Derived Intentionality

Carl H. Flygt

February 2006

 

I’ve always thought of intentionality as a natural phenomenon, a consequence of the needs of mobile forms of life to respond with intelligence and self-interest to their environment. Without intentionality, animal life would be generally impossible, or at least not very complex or very interesting. With intentionality, life is given the capacity to adapt in countless ways to countless niches in a world given by the mineral nature itself and by relationships and states of affairs produced by the efflorescence of the animals and the plants. Paradigm cases of intentionality are the drive to satisfy the desires of hunger and thirst, to unite with the opposite sex for the sake of ecstasy and immortality, and to make judgments about the world or about oneself that leave one substantially free.

 

Now John Searle tells us there is a form of intentionality that has nothing to do with life and the functions of life, but that is imposed on functional artifacts by conventions of logic and authority. It is an intentionality derived from life, but not intrinsic to it. It is a formal but not a biological feature of linguistic meaning, of convention and of human institutions generally that these exhibit and require conditions of satisfaction without having any biological needs to satisfy.

 

Is Searle’s account plausible? Although the analysis is impressive and groundbreaking, and generally useful to point up the complexities involved in analyzing mental phenomena, I think it is put into language that is misleading, or at least incomplete, because the only way intentionality of this sort can naturalistically be construed is as an intentionality of perception. It is only as an aspect or a shape that an object can mean something or carry authority. Characterizing aspect or shape as derived or imposed is misleading because motor action is not where aspect or shape lives. Aspect and shape live in perception. Only if the intentionality of linguistic meaning, for example, is conceived as perceptual can a generally naturalistic conception of intentionality be preserved.

 

Why does Searle choose to characterize the intentionality of language and deontic status as derived and not perceptual? I think the reasons are clear enough. Searle wants to preserve a first-order interpretation of psychology and of consciousness in general. He wants a materialist reduction of mind to brain. He wants a science of consciousness in the language of neurobiology. The intentionality of perception threatens this reduction because perception is irreducibly propositional. Notwithstanding claims of object-salience in perception, in which objects in themselves are supposed to become available to experience, all perception is perception of states of affairs. All perception is perception that something is the case.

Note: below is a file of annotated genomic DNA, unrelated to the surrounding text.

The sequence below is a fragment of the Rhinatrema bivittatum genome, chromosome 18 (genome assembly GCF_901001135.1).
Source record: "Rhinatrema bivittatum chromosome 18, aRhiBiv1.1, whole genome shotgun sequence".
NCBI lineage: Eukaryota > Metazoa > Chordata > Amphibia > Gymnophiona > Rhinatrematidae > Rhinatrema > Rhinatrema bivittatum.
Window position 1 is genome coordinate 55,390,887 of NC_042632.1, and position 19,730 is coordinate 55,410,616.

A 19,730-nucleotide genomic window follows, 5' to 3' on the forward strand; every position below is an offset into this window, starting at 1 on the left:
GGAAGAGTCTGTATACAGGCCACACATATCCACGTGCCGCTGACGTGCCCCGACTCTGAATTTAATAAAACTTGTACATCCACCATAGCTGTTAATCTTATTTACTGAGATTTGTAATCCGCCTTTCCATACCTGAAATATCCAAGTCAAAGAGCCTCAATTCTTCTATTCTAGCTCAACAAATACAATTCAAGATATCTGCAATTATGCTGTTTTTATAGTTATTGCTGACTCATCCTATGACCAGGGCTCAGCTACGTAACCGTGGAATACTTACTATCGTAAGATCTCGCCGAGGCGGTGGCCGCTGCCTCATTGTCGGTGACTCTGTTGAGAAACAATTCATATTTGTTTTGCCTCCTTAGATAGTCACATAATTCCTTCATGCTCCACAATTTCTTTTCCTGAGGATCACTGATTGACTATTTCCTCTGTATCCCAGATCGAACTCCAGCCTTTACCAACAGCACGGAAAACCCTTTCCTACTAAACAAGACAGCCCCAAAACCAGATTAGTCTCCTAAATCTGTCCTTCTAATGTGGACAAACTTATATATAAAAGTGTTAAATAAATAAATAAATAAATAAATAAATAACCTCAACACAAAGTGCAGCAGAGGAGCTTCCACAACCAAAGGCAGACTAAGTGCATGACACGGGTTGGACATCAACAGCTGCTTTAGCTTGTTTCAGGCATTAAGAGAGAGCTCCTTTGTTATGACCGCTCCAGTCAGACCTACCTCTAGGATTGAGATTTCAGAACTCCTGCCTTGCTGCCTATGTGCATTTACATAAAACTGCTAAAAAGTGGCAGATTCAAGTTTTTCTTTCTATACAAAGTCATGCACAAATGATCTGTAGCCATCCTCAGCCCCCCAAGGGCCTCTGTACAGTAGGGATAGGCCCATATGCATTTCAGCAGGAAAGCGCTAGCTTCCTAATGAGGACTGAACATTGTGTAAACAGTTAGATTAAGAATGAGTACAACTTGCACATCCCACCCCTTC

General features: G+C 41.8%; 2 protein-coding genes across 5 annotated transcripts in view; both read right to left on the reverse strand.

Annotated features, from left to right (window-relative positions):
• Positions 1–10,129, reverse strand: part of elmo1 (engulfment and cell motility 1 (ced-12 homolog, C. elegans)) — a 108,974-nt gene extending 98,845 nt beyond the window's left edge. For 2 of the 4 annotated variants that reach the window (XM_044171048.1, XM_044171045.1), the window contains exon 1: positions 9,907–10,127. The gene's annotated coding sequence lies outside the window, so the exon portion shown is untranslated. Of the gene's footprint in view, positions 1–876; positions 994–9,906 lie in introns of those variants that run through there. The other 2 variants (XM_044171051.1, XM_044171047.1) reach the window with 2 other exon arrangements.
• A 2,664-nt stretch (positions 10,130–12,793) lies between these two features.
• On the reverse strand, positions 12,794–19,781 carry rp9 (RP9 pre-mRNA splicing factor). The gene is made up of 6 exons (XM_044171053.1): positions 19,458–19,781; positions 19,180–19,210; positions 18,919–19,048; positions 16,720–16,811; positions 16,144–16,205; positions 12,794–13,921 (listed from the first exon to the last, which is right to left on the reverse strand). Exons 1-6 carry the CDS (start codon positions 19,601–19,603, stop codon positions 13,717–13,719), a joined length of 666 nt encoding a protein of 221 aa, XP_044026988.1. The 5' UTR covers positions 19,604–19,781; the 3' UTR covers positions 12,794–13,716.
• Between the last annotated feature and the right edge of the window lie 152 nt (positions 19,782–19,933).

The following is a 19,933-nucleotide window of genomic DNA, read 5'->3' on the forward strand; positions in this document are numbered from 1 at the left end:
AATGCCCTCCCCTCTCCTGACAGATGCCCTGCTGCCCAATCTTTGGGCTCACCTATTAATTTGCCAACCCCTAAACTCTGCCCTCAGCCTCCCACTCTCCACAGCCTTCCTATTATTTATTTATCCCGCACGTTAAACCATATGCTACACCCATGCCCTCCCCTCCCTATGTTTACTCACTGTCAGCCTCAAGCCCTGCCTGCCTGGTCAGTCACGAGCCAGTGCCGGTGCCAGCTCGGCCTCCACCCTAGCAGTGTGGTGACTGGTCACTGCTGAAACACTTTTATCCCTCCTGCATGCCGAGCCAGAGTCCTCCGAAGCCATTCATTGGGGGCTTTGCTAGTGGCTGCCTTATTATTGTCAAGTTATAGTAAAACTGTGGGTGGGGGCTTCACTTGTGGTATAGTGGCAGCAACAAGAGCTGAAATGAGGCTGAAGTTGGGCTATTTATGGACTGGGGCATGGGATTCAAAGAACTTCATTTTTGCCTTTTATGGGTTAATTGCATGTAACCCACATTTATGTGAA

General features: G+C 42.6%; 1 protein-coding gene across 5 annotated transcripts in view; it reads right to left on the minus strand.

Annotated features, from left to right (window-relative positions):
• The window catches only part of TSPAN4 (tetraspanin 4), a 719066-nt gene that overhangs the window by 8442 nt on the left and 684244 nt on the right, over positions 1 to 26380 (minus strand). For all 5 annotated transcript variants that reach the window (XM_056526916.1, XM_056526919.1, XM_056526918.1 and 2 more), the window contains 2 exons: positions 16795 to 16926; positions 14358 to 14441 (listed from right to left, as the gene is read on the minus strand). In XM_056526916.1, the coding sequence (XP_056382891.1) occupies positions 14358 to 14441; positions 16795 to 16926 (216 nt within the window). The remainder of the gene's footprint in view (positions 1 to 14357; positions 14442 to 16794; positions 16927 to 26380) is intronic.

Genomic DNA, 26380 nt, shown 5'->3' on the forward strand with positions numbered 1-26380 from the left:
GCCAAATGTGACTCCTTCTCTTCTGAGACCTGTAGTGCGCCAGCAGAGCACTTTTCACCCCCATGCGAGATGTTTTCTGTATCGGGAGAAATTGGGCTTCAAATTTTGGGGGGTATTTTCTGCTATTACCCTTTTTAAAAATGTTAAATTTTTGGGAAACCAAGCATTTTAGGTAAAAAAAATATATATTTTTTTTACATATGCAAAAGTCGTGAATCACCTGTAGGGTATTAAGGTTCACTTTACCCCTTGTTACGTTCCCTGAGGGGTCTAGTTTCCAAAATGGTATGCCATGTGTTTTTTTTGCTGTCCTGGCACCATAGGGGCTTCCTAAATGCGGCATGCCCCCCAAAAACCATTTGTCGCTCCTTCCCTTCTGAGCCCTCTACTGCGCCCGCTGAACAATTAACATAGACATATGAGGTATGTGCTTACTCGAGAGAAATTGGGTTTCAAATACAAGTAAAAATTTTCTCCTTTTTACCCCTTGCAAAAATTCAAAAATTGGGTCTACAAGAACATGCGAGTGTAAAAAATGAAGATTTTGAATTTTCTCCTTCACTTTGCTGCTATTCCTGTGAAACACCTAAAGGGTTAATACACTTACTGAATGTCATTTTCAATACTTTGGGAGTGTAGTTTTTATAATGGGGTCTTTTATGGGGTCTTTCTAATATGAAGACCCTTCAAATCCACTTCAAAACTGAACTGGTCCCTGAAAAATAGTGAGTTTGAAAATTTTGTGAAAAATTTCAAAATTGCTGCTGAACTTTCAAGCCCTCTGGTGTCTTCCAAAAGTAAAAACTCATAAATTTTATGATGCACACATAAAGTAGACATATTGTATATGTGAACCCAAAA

This undeniable fact, of course, plays havoc with the naïve realism that Searle wants to endorse. Immediately upon recognizing the propositional nature of all perception and all experience, one is for all intents and purposes forced into idealism. What is primary in experience are not objects, but ideas of objects, propositions pertaining to objects. All self-conscious forms of life, it would appear, function in terms of ideas, and may in fact actually be constituted by ideas. Linguistic meaning and deontic statuses are just straightforward extensions of an a priori second-order organization that pervades all of life, all of consciousness and, because it is only an appearance in consciousness, all of the cosmos itself. How can we hope to get an instrumental science out of a situation like that?

 

It is really somewhat unfortunate when philosophy seeks to deny idealism. The truth is that philosophy just is idealism. Philosophy is a spiritual impulse in the human organization. Metaphysics, strictly speaking, is not possible without a usage of idealism. What else could possibly motivate metaphysics? And if philosophy is taken merely to be the search for good sense in our concepts, as I think Searle takes the enterprise to be, the ideal of The Good still underwrites it. Let us abandon, therefore, our attempts to justify naïve realism, defeated as they are before they begin, and let us go back to Kant and take up something that can really make a difference in our social sciences – an empirical study of philosophical conversation and of the self-consciousness that causally pervades it, and the ambition to place metaphysics and all forms of reference on the secure path of scientific method and psycho-biological fact.